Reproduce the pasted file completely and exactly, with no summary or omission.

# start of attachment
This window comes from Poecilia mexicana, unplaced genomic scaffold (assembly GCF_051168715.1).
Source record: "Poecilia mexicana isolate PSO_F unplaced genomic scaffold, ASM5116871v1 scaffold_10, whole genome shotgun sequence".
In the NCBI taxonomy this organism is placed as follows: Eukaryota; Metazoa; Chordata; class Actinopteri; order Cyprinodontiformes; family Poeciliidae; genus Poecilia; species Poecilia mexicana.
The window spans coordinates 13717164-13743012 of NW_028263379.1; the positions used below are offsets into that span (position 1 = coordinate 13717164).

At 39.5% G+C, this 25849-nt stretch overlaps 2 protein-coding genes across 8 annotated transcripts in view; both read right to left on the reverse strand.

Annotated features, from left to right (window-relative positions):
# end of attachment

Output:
This window comes from Poecilia mexicana, unplaced genomic scaffold (assembly GCF_051168715.1).
Source record: "Poecilia mexicana isolate PSO_F unplaced genomic scaffold, ASM5116871v1 scaffold_10, whole genome shotgun sequence".
In the NCBI taxonomy this organism is placed as follows: Eukaryota; Metazoa; Chordata; class Actinopteri; order Cyprinodontiformes; family Poeciliidae; genus Poecilia; species Poecilia mexicana.
The window spans coordinates 13717164-13743012 of NW_028263379.1; the positions used below are offsets into that span (position 1 = coordinate 13717164).

At 39.5% G+C, this 25849-nt stretch overlaps 2 protein-coding genes across 8 annotated transcripts in view; both read right to left on the reverse strand.

Annotated features, from left to right (window-relative positions):